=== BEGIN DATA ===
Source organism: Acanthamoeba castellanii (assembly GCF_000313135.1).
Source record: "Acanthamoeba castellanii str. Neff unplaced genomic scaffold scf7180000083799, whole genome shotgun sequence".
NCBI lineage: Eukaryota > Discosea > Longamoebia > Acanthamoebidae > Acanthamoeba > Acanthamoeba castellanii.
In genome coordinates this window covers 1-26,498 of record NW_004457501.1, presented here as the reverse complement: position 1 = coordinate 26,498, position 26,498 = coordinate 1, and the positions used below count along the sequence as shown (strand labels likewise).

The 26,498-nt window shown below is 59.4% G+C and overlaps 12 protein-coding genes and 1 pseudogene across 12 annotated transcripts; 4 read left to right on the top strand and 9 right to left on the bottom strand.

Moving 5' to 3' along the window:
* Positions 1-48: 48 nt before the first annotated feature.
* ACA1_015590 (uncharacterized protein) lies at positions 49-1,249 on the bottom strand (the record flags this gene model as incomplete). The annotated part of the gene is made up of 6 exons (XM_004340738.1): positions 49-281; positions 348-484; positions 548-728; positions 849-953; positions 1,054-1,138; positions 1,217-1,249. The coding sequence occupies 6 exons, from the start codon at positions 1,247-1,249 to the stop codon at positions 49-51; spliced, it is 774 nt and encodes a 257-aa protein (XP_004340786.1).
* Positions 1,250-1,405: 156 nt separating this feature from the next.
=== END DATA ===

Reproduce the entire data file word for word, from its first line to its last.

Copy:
Source organism: Acanthamoeba castellanii (assembly GCF_000313135.1).
Source record: "Acanthamoeba castellanii str. Neff unplaced genomic scaffold scf7180000083799, whole genome shotgun sequence".
NCBI lineage: Eukaryota > Discosea > Longamoebia > Acanthamoebidae > Acanthamoeba > Acanthamoeba castellanii.
In genome coordinates this window covers 1-26,498 of record NW_004457501.1, presented here as the reverse complement: position 1 = coordinate 26,498, position 26,498 = coordinate 1, and the positions used below count along the sequence as shown (strand labels likewise).

The 26,498-nt window shown below is 59.4% G+C and overlaps 12 protein-coding genes and 1 pseudogene across 12 annotated transcripts; 4 read left to right on the top strand and 9 right to left on the bottom strand.

Moving 5' to 3' along the window:
* Positions 1-48: 48 nt before the first annotated feature.
* ACA1_015590 (uncharacterized protein) lies at positions 49-1,249 on the bottom strand (the record flags this gene model as incomplete). The annotated part of the gene is made up of 6 exons (XM_004340738.1): positions 49-281; positions 348-484; positions 548-728; positions 849-953; positions 1,054-1,138; positions 1,217-1,249. The coding sequence occupies 6 exons, from the start codon at positions 1,247-1,249 to the stop codon at positions 49-51; spliced, it is 774 nt and encodes a 257-aa protein (XP_004340786.1).
* Positions 1,250-1,405: 156 nt separating this feature from the next.